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Custom exams containing unique data sets for each student being tested at a British university could significantly curtail cheating in online assessments, researchers believe.

With some studies suggesting that cheating has massively increased following the switch to remote assessments, scholars have begun examining how they can design exams that make it impossible for students to collude or plagiarize their classmates’ work.

In a novel approach, chemists at the University of Exeter are using computer coding to generate 60 different data sets for a single class—one for each student—taking a data analytics test that is worth 20 percent of the entire module grade.

The script—which models lab equipment to produce realistic data but introduces some randomness so that each data set is different—could with very little work be used to generate unique data sets for thousands of exams in different disciplines, says a study published in The Journal of Chemical Education.

“If you have an exam which counts a lot towards a degree and it moves online, it presents an opportunity to cheat and even incentivizes it,” explained Alison Hill, a senior lecturer in biosciences who co-authored the paper with her Exeter colleague Nicholas Harmer.

“This [online cheating] isn’t just happening in academia—my husband is a Devon chess champion, and when chess moved online in the pandemic, there were reports of people using computers to help them win.”

One method to prevent collusion on data analysis questions is to limit exams to one hour. However, this brief exam window unfairly penalized students with poor internet connections or those based in different time zones, who often had to begin their tests at 3 a.m., explained Hill.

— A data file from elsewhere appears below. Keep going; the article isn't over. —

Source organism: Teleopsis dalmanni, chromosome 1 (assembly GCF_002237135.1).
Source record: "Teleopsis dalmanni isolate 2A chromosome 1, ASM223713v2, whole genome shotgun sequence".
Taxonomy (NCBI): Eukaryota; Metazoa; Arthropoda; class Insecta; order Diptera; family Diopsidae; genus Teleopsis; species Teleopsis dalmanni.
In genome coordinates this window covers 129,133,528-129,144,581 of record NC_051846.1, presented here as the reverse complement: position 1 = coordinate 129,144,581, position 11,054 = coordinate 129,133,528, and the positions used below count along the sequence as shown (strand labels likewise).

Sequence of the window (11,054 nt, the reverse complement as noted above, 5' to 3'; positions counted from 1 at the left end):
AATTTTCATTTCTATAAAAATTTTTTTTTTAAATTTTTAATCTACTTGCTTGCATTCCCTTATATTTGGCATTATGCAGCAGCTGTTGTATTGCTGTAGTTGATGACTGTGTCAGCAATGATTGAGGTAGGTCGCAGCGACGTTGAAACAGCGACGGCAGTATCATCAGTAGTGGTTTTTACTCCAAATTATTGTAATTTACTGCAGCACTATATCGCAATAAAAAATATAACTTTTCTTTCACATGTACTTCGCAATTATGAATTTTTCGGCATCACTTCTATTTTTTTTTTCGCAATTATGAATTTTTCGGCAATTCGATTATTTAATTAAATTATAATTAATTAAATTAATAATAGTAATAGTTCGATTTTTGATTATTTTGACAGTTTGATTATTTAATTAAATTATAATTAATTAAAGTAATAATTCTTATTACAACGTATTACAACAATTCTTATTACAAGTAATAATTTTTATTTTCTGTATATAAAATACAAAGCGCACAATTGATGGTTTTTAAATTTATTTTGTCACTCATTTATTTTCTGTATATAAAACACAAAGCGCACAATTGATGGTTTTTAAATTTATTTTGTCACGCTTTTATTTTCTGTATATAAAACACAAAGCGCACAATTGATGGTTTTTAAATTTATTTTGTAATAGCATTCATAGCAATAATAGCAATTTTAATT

But the students’ preferred option of a 24-hour exam window was an invitation for students to share their answers, she argued.

“We’ve seen in other territories how once the paper goes live, a WhatsApp group is set up immediately—people simply see this kind of sharing as a good investment of their time,” said Hill, who argued that relying on university honor codes to halt cheating would be “completely naïve.”

“We can’t entirely stop cheating, but if every student has their own data set—with the same question—the cost-benefit balance of cheating is no longer in the student’s favor, as they will need to do the work again [for a classmate] with a different information set,” said Hill.

Designing out cheating by creating different data sets could be applied to most data-heavy exams—with automatically generated answer sheets for each paper—says the journal article.

This kind of test design would be far more effective than some exam proctoring techniques piloted in the pandemic, such as the webcam surveillance of those taking exams, which some students easily circumvented, said Hill.

“Lockdown students will find a way to get around these types of rules,” she said.

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